Tonight at KUPC Large Group, we watched the Passion of the Christ. I hadn’t watched this movie since my first time seeing it in college. What I remembered about it more than anything was the graphic, and at times gratuitous, violence. Seeing it this time around, though, was a different experience. Maybe it was just because we skipped the really gross (though probably accurate) scene where Jesus is beaten by the Romans, but this time around I wasn’t as bothered by the violence and noticed a couple of other things about Mel Gibson’s interpretation of the passion.
Firstly, Peter’s denial of Christ is portrayed in a very poignant, realistic way; a way in which I hadn’t thought of. In my imagine, I’ve always pictured Peter’s setting to be a somewhat quiet circle of people standing at a safe distance from what is going on. I imagine the conversation to be somewhat slow, and Peter’s denial to be quite deliberate. Gibson, though, puts Peter right next to the action, in the middle of a crowded, hostile mob. Peter’s trying to find safety, just like any other reasonable human being. The scene is chaotic, and the three accusations and subsequent denials go by so quickly that if you blink you miss them. In this portrayal, Peter’s denial comes across less deliberate and more instinctive. I found it almost difficult to watch, because the film made denying Christ a sin much easier to commit.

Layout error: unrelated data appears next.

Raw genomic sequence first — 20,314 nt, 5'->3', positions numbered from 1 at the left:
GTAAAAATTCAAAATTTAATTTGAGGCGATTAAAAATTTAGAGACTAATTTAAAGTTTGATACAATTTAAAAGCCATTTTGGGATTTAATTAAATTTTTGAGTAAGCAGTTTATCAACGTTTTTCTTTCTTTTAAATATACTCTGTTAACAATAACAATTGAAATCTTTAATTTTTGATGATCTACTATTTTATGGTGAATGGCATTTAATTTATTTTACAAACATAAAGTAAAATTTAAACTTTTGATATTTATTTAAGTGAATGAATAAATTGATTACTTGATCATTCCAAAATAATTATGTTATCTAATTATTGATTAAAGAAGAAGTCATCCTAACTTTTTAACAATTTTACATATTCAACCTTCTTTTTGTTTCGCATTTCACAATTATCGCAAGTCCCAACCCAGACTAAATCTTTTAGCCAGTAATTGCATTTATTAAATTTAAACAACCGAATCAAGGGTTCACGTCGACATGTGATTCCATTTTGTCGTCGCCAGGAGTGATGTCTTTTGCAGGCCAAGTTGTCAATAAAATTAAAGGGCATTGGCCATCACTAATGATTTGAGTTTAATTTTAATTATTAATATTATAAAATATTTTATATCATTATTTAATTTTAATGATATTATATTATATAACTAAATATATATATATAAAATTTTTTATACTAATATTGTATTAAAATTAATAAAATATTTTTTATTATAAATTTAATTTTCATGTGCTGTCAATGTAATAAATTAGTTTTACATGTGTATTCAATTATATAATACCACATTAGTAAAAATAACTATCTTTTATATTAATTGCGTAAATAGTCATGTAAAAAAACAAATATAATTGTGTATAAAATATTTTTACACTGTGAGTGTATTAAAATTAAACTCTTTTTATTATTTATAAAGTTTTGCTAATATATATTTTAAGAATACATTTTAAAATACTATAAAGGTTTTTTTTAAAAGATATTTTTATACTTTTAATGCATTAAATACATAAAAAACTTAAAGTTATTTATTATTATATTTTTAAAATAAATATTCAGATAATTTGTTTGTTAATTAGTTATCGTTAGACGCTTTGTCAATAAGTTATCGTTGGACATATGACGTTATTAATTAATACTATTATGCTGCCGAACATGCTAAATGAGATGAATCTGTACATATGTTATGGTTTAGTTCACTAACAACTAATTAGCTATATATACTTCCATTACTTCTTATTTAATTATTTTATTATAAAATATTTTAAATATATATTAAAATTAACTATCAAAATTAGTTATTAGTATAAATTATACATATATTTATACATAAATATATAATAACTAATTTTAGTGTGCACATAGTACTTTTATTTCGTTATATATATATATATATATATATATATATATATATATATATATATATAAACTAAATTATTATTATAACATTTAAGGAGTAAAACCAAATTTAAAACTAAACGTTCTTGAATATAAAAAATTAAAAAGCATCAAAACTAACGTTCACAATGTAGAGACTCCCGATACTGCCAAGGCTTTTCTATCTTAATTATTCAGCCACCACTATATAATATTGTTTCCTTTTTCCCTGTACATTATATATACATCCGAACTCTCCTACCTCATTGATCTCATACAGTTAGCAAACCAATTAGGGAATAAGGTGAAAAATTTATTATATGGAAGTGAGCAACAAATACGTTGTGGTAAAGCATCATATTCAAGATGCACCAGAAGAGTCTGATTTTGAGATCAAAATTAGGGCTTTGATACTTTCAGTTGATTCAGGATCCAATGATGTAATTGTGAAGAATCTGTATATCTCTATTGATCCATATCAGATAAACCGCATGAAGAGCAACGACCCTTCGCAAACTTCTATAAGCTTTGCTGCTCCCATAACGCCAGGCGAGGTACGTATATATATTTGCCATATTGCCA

Secondly, Gibson does a beautiful job portraying the relationship between Jesus and his mother. He does this especially well through the use of flashbacks. One of the more poignant flashbacks comes when Jesus is carrying his cross past Mary. He stumbles, and the movie immediately cuts to a scene from Jesus’ childhood where he falls and Mary comes running to the aid of her child. The movie then cuts back to Mary following her motherly instincts, coming to the aid of her bloodied son. This scene, and several others in the movie, give a thoughtful and beautiful depiction of what Mary endured witnessing her son be crucified.
I think it’s unfortunate that it took a second viewing of this movie to recall some of these poignant details which were overshadowed in my first viewing by the violence which is portrayed. I think the violence was pretty accurate to history, but was it necessary to be shown so graphically? Did Gibson provide any insights like the ones I mention above through the portrayal of violence? Does the violence provide anything more than shock value? Would the movie be less profound if it were less violent?